Essential Firefox add-ons

Part of Firefox’s strength and agility comes from its extensible architecture allowing third-party developers to create add-ons that extend the browser’s capabilities in thousands of ways, some of them highly specialized. I rely on a cadre of add-ons for personal and business uses, many of which I use every day.

I thought I’d share my current faves as of August, 2010. I’m currently running two copies of Firefox 3.6.8 on a Mac (as well as a third copy of the currently in-beta Firefox 4b1).

Add Bookmark Here 2

This is the only add-on I’ve been able to locate that fixes one of the most annoying things in Firefox 3’s terrible changes to the prior bookmarks dialog. In FF 2.x you had a normal Mac OS X dialog box which had a drag handle that allowed you to resize the bookmarks list. In FF 3.x they used a different UI style and removed the resizing functionality altogether, which literally breaks the UI for me. I have tons of bookmarks and an extensive folder list, and I can’t view them all in a tiny window, plus scrolling through to a folder in the R, S, T, etc. range takes forever and a day. This add-on adds back the ability to resize (although it’s really hidden, you have to mouse over a minuscule two-pixel area at the bottom of the bookmarks list), and it also retains the size of the dialog the next time you open it, as well as the last-used folder. All these a very important to me (and really should be the default behavior in Firefox anyway).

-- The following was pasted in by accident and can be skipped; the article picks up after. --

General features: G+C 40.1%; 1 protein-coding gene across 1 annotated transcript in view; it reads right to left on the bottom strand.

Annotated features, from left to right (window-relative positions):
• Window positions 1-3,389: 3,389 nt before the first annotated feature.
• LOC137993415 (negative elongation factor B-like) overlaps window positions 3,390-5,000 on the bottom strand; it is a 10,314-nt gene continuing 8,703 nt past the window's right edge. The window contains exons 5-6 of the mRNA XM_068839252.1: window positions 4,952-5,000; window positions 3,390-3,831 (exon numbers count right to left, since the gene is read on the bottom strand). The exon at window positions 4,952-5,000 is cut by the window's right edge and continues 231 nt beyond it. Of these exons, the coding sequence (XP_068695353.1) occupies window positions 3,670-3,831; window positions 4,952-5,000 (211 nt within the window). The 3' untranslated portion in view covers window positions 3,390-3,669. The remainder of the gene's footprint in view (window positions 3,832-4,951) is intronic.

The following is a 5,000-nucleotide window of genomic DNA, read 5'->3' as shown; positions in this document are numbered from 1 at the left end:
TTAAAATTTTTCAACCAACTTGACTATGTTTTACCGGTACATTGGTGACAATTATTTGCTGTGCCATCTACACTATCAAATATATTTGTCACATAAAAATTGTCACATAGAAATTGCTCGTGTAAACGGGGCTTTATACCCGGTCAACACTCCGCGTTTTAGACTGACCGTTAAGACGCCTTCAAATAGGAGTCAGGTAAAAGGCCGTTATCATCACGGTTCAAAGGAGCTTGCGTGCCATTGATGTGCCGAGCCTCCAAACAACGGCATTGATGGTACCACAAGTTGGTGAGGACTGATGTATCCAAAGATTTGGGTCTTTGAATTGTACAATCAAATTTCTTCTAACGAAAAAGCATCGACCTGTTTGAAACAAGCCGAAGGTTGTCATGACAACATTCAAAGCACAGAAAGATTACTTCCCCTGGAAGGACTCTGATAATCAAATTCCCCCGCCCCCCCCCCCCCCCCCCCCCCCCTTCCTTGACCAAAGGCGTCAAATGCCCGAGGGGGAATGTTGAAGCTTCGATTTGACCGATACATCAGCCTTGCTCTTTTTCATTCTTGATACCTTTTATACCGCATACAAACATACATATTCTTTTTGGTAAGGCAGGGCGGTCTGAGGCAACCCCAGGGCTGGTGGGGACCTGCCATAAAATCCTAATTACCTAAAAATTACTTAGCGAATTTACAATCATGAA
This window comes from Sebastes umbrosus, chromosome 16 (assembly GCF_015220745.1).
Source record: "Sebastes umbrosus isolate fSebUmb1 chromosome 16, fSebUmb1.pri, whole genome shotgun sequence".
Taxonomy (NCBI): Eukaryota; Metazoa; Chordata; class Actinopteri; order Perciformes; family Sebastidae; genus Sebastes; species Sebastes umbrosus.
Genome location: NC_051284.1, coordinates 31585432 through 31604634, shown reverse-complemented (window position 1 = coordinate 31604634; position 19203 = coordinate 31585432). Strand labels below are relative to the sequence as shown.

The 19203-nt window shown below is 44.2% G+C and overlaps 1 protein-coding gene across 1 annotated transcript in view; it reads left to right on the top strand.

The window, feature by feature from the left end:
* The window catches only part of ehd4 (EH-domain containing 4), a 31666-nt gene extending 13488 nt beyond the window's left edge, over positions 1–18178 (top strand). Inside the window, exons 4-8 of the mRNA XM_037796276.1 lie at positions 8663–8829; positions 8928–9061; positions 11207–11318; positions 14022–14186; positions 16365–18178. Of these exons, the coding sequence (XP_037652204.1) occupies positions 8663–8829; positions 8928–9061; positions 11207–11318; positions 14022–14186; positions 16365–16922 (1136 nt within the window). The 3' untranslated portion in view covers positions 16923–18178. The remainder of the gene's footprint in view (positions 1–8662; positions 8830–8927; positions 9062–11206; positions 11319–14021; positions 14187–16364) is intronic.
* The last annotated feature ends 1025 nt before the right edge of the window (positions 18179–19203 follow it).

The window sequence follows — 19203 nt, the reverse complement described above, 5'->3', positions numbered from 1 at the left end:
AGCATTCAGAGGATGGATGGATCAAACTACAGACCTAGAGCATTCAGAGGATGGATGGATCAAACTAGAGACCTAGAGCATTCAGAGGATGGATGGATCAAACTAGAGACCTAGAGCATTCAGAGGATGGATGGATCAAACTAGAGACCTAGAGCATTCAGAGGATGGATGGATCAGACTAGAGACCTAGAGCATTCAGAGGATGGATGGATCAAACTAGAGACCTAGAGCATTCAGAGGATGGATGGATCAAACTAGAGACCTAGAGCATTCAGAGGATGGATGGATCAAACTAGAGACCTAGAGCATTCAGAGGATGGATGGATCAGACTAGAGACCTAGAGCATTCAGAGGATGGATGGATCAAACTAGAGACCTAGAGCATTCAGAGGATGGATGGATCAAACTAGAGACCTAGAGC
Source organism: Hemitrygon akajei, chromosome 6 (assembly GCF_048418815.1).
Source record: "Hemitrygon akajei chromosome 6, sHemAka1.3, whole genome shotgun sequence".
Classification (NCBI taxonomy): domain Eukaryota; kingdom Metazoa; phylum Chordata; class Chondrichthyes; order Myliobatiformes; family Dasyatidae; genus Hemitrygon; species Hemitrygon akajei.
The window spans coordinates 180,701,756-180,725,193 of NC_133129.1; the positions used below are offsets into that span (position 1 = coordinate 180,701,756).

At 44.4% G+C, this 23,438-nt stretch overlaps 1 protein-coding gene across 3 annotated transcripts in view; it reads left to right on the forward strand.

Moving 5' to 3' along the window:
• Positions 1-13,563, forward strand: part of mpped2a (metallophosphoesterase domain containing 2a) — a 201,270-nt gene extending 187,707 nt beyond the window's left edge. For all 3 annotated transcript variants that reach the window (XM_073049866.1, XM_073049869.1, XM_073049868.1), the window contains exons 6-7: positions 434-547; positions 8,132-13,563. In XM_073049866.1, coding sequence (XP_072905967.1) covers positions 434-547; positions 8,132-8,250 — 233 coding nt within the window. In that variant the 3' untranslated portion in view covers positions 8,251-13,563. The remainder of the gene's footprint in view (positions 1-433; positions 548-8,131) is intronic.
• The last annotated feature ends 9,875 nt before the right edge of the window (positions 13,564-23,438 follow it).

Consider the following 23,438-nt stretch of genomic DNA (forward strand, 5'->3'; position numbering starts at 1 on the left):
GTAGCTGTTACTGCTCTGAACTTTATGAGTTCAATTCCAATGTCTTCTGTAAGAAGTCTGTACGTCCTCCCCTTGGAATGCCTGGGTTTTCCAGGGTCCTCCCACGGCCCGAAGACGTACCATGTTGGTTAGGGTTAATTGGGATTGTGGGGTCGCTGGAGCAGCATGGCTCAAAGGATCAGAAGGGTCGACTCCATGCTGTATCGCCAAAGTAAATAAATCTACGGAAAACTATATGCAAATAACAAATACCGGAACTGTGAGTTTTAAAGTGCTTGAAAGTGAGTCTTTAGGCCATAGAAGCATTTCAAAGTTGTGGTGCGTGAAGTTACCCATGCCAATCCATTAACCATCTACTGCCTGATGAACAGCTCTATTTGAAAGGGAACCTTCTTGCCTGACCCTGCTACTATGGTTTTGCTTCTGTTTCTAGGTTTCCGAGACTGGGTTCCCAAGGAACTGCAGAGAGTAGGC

I’ve just started using this fascinating little RSS reader, which turns feeds into a much more digestible, almost magazine-like format. I haven’t determined whether I’ll keep using it, but that’s mostly because it’s always been hard for me to get into using RSS at all. Or rather, I’ve never been able to train myself to regularly go to one location to read many streams.


This simple add-on just lets me turn my iTunes on and off from the browser, and show’s me the title/artist of what is currently playing. I don’t use it a ton, but it’s handy if you spent 85% of your computing time in the browser, like me.

Google Redesigned

I would never have been able to start using Gmail if it hadn’t been for this skin from Globex Designs. Gmail is terrible, horrible, awful to look at, and this skin makes it 250x better. (Requires Greasemonkey)


If you really want to take control of your browsing environment, Greasemonkey can help you do it. It allows you to customize many things about how the browser works and how web pages work. For example, you can block all the comments from a particular troll on a forum you frequent, so you never see them. You can remove all the ads from a news site, making for leaner page-load times. And this is just what you can do with the thousands of scripts written by other users; if you know JavaScript you can do much more yourself.


This powerful little contextual menu add-on puts a ton of control right at your right-click. I use it to highlight words and instantly look them up on Wikipedia or Google Definitions, to highlight a product name and search for it on Amazon or Google, or highlighting an address and locating it on Google Maps. There are many other options.